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Monday, March 4, 2024

UC Davis program for students with intellectual disabilities completes first quarter

The Redwood SEED Scholars Program, launched in the fall of 2021, is a four-year inclusive college program for students with intellectual disabilities

By KAYA DO-KHANH — campus@theaggie.org

The UC Davis Redwood SEED (Supported Education to Elevate Diversity) Scholars Program is the first four-year inclusive college program with a residential area for students with intellectual disabilities in California. Beth Foraker, an instructor for the School of Education, and Leonard Abbeduto, the director of the Medical Investigation of Neurodevelopmental Disorders (MIND) Institute, are co-directors of the program. 

“[The purpose of the program is] to provide a full college experience that leads to competitive integrated employment for young people with intellectual and developmental disabilities,” Abbeduto said via email. “This is important since so few people with intellectual and developmental disabilities have the opportunity for post-secondary education and the personal growth that it promotes and few end up with jobs that pay a living wage and are in inclusive environments.”

Since the 1960s, there have been programs for students with intellectual disabilities from preschool through 12th grade in the Davis area, according to Foraker. The addition of the Redwood SEED Scholars Program makes Davis the first city in the state with preschool to four-year college inclusion. 

“We have data from other places, and we know that if you finish our program, a four-year program, you have between a 65-80% chance of getting a living wage at graduation,” Foraker said. “We know that building these skills — independent living, employment skills, communication skills and academic skills — will launch them into a real chance at living in their community on their terms and having a job that pays them enough to pursue their hopes and dreams.”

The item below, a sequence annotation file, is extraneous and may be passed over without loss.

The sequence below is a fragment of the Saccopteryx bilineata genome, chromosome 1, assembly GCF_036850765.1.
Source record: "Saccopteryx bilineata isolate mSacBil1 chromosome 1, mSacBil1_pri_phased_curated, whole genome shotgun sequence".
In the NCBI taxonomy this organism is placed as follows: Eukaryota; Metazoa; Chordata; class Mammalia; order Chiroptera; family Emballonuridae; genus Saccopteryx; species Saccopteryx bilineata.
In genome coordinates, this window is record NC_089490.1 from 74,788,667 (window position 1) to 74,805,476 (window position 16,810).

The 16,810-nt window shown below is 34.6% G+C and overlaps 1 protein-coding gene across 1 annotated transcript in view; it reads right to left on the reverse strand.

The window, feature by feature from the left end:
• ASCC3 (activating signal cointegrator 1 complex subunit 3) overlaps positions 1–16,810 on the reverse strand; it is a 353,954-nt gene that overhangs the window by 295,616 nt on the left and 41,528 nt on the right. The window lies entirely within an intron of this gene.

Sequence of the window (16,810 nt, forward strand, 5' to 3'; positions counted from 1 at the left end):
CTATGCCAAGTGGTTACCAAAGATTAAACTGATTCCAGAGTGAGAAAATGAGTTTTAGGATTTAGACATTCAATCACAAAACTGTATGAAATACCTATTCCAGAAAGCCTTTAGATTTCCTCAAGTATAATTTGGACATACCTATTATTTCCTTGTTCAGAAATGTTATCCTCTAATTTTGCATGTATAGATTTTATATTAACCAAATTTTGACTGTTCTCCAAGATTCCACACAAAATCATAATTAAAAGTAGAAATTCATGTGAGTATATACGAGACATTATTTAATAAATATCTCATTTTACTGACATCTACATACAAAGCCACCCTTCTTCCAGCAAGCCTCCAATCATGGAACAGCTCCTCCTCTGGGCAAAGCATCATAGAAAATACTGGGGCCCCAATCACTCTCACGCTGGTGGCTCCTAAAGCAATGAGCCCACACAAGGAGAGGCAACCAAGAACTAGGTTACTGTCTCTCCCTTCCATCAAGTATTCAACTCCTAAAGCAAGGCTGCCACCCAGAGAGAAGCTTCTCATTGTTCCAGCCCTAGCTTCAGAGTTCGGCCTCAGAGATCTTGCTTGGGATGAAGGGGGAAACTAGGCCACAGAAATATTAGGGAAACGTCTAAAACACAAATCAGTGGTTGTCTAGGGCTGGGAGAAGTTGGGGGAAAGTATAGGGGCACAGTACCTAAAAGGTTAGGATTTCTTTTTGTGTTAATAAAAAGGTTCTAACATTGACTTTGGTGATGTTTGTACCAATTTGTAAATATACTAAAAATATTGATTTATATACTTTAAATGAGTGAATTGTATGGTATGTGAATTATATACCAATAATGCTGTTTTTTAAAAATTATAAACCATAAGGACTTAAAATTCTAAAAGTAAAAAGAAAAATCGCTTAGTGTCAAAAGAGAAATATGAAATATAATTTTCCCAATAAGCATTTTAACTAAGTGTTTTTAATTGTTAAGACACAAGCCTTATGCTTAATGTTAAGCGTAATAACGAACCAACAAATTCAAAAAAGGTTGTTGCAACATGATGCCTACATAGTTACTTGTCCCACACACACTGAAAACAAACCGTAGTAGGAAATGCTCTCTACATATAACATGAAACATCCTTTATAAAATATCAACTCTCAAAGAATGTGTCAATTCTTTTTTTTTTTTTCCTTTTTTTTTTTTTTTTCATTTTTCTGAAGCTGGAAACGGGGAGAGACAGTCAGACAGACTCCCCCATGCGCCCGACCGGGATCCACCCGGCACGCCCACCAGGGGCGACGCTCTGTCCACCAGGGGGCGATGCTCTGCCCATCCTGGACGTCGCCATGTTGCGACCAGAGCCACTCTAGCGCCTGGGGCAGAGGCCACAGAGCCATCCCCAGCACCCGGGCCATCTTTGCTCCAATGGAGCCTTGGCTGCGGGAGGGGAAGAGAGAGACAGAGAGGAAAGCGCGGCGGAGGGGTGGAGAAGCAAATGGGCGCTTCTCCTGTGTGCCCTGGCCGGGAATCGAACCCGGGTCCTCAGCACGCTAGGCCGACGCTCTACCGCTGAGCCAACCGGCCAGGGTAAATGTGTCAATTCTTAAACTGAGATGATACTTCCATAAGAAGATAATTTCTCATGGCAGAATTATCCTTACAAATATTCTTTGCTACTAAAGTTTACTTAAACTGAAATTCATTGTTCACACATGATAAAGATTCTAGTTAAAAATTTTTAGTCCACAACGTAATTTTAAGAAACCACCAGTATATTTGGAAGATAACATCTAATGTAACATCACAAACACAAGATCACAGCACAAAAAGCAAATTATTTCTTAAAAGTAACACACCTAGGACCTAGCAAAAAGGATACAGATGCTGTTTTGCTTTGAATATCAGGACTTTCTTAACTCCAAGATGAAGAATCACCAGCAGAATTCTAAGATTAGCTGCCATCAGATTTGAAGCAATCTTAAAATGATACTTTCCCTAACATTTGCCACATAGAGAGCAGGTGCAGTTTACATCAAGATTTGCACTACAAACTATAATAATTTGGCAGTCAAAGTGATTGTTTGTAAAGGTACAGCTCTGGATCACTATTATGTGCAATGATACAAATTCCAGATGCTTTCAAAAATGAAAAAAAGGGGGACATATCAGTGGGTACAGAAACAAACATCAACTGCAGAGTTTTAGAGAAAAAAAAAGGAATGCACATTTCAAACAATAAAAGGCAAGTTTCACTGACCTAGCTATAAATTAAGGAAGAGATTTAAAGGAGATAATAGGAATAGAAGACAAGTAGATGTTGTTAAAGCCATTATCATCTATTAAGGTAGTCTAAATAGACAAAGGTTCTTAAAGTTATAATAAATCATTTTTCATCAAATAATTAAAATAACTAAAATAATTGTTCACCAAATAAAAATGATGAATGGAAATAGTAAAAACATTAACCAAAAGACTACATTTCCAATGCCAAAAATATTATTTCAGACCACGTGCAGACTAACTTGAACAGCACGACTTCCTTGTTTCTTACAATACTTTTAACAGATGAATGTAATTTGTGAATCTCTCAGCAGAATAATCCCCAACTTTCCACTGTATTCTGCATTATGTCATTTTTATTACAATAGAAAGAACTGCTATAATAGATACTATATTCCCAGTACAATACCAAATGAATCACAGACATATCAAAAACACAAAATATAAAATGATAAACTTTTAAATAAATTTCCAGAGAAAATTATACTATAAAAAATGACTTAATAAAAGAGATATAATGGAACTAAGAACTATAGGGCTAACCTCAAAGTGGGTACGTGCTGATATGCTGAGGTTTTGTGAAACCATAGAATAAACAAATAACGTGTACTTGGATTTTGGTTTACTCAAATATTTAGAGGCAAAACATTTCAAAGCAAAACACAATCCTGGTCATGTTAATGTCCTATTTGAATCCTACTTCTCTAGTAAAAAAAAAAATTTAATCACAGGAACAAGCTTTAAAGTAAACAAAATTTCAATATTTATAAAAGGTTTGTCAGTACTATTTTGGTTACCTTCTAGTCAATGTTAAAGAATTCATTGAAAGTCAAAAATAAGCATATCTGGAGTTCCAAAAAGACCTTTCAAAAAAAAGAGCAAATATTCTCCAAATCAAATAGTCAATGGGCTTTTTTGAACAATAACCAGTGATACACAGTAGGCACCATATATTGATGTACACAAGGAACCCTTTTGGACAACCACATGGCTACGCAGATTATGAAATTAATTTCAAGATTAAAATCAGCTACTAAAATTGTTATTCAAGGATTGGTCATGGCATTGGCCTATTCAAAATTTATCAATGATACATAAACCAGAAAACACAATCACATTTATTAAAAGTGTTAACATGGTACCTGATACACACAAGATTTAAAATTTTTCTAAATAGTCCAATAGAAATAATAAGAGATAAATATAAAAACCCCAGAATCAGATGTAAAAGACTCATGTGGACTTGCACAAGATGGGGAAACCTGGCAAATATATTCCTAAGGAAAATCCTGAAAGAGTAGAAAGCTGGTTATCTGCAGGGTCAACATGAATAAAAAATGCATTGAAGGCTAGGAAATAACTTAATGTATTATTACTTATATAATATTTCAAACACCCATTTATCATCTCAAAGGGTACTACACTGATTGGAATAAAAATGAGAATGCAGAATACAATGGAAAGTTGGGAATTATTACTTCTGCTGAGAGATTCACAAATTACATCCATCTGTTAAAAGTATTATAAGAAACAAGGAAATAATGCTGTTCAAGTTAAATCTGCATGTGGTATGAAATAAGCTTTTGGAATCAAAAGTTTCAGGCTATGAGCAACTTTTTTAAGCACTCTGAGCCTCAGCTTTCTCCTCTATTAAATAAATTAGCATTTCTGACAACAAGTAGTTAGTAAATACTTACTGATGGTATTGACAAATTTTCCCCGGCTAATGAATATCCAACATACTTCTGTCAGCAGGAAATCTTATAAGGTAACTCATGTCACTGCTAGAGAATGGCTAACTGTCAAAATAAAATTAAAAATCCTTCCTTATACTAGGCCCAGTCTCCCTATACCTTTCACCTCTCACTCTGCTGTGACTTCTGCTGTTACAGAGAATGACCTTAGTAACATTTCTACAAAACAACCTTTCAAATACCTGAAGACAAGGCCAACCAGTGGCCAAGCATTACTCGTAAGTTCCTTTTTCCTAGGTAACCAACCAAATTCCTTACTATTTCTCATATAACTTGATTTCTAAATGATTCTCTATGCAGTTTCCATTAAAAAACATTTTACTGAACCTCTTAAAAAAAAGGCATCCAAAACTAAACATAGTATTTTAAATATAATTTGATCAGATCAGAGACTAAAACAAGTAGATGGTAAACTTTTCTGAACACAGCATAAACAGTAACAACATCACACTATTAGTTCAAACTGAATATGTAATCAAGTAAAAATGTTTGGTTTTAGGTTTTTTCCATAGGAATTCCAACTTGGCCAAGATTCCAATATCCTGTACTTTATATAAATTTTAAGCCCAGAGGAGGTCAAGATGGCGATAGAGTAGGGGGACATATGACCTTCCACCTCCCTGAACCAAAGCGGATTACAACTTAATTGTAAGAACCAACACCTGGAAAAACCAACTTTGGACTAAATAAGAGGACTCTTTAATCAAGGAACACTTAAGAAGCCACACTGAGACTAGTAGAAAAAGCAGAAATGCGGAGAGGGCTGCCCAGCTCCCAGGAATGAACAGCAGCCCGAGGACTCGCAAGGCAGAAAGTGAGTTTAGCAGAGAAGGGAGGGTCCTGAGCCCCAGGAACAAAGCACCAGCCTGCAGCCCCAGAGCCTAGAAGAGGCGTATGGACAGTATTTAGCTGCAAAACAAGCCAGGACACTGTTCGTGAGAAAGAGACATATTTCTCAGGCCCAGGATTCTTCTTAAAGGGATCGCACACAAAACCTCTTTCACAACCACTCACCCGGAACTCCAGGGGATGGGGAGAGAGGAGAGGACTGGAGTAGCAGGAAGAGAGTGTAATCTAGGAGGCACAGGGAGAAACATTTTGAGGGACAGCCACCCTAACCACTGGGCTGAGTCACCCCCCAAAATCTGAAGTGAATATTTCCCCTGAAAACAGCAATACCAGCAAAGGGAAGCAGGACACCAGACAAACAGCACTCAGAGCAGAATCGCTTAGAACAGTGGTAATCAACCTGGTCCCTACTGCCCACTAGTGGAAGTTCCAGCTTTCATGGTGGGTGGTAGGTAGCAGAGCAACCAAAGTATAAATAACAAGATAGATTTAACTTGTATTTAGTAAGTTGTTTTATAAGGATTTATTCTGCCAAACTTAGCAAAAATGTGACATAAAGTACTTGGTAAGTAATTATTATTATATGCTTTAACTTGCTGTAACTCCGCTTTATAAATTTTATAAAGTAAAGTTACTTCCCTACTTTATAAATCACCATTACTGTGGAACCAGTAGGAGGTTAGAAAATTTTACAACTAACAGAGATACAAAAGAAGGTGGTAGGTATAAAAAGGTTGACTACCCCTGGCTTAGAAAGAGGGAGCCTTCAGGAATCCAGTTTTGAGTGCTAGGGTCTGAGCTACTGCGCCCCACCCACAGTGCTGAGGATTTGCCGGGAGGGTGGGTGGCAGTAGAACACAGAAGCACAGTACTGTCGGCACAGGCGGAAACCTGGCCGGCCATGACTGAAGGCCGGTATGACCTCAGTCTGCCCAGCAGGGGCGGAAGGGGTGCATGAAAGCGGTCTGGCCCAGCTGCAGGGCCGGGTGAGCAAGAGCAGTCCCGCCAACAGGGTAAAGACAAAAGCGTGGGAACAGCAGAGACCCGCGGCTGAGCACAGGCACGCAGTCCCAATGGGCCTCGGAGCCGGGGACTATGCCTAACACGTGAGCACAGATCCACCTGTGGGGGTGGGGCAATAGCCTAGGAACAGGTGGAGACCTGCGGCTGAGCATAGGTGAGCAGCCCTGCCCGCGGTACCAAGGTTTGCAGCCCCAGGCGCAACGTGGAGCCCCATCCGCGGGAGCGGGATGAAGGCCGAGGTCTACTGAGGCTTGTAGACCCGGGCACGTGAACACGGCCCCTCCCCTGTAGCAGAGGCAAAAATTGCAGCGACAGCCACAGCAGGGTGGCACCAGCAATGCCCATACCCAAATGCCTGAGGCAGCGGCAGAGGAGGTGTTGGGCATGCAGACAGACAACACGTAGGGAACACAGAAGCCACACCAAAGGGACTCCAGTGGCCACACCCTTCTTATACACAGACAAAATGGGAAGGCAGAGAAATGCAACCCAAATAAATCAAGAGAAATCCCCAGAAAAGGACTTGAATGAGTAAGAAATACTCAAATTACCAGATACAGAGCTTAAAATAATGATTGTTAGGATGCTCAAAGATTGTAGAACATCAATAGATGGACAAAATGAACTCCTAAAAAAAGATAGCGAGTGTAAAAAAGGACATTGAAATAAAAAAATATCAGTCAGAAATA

The program welcomed its first group of 12 students in the fall of 2021. Nine of these students continued with the program for the year and engaged in on-campus dormitory living, college courses, social activities and internship opportunities. 

 “We had 23 that we thought would be a good fit for our program, and of those 23, two-thirds of those people had never even spent one night away from home,” Foraker said. “The nine were very successful, and they grew so much. Their emotional growth, communication skills, ability to deal with complex problems and sticking with the classes that they were taking — all of it has been really beautiful.” 

This year, the students are taking their first college course, NUT 10: Discoveries and Concepts in Nutrition, which is a popular course among UC Davis students. 

“It is amazing the ripple effect it has, not only for our scholars and their mentors, but for typical UC Davis students all around who are getting to see, ‘Oh, look, there’s somebody here that looks a little different from me, but they are part of this campus community.’ That is a very important aspect,” Sarah Barnes, the program’s academic director, said. 

The Redwood SEED Scholars Program has access to mentors who assist the students with residential living, academics, health and wellness and social inclusion. There are a total of 50 mentors, and a majority of them are volunteers.

“What happens when you make it a volunteer position is you get people who are very interested in this,” Foraker said. “They just really care about this effort, and it becomes an effort of the heart instead of an effort of the checkbook.”

The SEED Scholars Program is facilitated by campus-wide collaboration and support. UC Davis Continuing and Professional Education have aided in the creation and management of the program, UC Davis Health has helped in finding internships for the SEED scholars and the MIND Institute has shared its research and skill sets to launch the program.

“I think the program is rather unique nationally because it is embedded in a campus-wide unit — the Office of Diversity, Equity, and Inclusion — rather than being the responsibility of a single college or school or center,” Abbeduto said.

Abbeduto expressed hopes of expansion and increased exposure for the future of the program. 

“The program will expand in terms of [the] number of students [that will] interact with, get to know, and learn from the SEED scholars,” Abbeduto said. “I also want the program to serve as a model for the other UC campuses and we look forward to working with other campuses to create their programs.”

Written by: Kaya Do-Khanh — campus@theaggie.org

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